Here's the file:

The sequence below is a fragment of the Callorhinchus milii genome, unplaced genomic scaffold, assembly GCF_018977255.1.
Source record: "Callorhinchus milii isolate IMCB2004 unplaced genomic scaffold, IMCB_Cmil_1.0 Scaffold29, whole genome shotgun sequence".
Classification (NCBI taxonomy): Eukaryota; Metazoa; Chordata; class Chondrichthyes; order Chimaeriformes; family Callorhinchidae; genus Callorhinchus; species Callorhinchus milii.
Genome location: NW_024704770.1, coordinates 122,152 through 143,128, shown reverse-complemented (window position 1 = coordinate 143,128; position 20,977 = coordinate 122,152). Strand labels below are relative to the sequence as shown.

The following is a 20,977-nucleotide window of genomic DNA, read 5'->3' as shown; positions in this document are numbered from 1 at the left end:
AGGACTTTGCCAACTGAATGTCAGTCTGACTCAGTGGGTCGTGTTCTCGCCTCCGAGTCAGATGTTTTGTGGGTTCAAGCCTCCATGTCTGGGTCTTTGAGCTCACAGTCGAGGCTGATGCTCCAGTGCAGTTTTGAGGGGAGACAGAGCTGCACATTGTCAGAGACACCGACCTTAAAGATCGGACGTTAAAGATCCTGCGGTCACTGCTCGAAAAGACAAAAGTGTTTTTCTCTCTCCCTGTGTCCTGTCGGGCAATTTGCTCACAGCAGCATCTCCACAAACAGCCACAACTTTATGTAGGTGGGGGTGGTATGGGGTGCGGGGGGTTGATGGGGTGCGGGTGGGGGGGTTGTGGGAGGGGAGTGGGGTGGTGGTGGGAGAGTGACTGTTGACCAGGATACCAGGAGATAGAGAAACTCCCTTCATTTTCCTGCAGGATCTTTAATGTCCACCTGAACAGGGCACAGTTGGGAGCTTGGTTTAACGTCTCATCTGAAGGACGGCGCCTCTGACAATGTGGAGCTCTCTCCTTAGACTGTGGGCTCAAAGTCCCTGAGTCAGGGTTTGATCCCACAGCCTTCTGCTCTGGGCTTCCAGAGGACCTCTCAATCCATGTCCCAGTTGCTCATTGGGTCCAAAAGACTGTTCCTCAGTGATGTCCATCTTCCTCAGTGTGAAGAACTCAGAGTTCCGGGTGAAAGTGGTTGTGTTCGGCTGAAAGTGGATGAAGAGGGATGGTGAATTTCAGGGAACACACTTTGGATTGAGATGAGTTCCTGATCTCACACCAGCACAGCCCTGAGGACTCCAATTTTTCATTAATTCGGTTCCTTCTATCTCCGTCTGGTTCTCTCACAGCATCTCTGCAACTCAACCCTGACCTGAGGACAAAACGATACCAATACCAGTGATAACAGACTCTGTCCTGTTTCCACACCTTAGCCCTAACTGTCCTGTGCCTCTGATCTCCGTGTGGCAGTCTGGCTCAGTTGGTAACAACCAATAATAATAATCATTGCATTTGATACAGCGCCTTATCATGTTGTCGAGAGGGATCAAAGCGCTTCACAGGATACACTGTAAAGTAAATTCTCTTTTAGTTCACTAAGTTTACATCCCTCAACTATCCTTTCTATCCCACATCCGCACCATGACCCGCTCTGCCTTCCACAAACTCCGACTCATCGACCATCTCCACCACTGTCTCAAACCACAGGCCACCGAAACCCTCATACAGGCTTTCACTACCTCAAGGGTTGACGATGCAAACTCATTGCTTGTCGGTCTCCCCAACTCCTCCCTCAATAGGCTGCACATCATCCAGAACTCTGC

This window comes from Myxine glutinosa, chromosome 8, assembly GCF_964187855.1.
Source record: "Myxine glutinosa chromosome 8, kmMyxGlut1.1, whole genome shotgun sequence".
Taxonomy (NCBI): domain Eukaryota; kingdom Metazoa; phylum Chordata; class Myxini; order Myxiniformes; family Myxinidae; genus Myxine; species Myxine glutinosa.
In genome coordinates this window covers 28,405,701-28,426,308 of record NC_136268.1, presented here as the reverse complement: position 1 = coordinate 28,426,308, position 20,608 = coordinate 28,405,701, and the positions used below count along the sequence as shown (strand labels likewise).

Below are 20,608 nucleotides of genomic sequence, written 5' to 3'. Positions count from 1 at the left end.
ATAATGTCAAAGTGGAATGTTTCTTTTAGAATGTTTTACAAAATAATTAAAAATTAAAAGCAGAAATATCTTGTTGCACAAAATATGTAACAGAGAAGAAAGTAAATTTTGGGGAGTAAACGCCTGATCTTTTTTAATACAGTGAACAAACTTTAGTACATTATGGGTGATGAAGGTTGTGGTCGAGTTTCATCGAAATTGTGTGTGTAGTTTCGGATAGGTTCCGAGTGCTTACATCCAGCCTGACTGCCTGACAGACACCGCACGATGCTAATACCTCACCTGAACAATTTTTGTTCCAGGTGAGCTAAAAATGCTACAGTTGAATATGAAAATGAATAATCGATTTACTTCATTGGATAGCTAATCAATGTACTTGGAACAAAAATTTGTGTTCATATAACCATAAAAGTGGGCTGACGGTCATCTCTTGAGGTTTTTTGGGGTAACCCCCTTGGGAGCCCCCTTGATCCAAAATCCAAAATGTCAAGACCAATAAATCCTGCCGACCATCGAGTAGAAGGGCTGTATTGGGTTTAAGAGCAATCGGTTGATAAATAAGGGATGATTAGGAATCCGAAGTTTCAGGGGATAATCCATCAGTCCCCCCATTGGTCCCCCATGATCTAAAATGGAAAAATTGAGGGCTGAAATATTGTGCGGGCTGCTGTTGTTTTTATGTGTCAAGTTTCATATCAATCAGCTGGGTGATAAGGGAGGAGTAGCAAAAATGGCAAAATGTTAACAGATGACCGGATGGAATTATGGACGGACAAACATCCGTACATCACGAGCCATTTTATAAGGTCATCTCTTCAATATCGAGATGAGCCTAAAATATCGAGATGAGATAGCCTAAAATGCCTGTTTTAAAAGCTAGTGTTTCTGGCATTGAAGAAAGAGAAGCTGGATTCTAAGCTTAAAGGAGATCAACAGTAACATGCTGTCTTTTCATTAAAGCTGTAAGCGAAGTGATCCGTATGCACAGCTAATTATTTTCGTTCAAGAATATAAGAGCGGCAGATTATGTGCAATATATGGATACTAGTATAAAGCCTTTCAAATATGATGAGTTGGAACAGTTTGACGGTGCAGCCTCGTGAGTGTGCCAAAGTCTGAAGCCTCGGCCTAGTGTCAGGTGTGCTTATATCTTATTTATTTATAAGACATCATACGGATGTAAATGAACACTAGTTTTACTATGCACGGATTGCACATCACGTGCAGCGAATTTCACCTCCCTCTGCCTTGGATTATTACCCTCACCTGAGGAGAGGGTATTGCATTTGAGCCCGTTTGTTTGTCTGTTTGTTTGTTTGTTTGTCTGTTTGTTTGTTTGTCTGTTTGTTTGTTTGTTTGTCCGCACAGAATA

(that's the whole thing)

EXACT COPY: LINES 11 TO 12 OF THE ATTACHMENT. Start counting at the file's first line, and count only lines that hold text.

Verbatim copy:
Below are 20,608 nucleotides of genomic sequence, written 5' to 3'. Positions count from 1 at the left end.
ATAATGTCAAAGTGGAATGTTTCTTTTAGAATGTTTTACAAAATAATTAAAAATTAAAAGCAGAAATATCTTGTTGCACAAAATATGTAACAGAGAAGAAAGTAAATTTTGGGGAGTAAACGCCTGATCTTTTTTAATACAGTGAACAAACTTTAGTACATTATGGGTGATGAAGGTTGTGGTCGAGTTTCATCGAAATTGTGTGTGTAGTTTCGGATAGGTTCCGAGTGCTTACATCCAGCCTGACTGCCTGACAGACACCGCACGATGCTAATACCTCACCTGAACAATTTTTGTTCCAGGTGAGCTAAAAATGCTACAGTTGAATATGAAAATGAATAATCGATTTACTTCATTGGATAGCTAATCAATGTACTTGGAACAAAAATTTGTGTTCATATAACCATAAAAGTGGGCTGACGGTCATCTCTTGAGGTTTTTTGGGGTAACCCCCTTGGGAGCCCCCTTGATCCAAAATCCAAAATGTCAAGACCAATAAATCCTGCCGACCATCGAGTAGAAGGGCTGTATTGGGTTTAAGAGCAATCGGTTGATAAATAAGGGATGATTAGGAATCCGAAGTTTCAGGGGATAATCCATCAGTCCCCCCATTGGTCCCCCATGATCTAAAATGGAAAAATTGAGGGCTGAAATATTGTGCGGGCTGCTGTTGTTTTTATGTGTCAAGTTTCATATCAATCAGCTGGGTGATAAGGGAGGAGTAGCAAAAATGGCAAAATGTTAACAGATGACCGGATGGAATTATGGACGGACAAACATCCGTACATCACGAGCCATTTTATAAGGTCATCTCTTCAATATCGAGATGAGCCTAAAATATCGAGATGAGATAGCCTAAAATGCCTGTTTTAAAAGCTAGTGTTTCTGGCATTGAAGAAAGAGAAGCTGGATTCTAAGCTTAAAGGAGATCAACAGTAACATGCTGTCTTTTCATTAAAGCTGTAAGCGAAGTGATCCGTATGCACAGCTAATTATTTTCGTTCAAGAATATAAGAGCGGCAGATTATGTGCAATATATGGATACTAGTATAAAGCCTTTCAAATATGATGAGTTGGAACAGTTTGACGGTGCAGCCTCGTGAGTGTGCCAAAGTCTGAAGCCTCGGCCTAGTGTCAGGTGTGCTTATATCTTATTTATTTATAAGACATCATACGGATGTAAATGAACACTAGTTTTACTATGCACGGATTGCACATCACGTGCAGCGAATTTCACCTCCCTCTGCCTTGGATTATTACCCTCACCTGAGGAGAGGGTATTGCATTTGAGCCCGTTTGTTTGTCTGTTTGTTTGTTTGTTTGTCTGTTTGTTTGTTTGTCTGTTTGTTTGTTTGTTTGTCCGCACAGAATA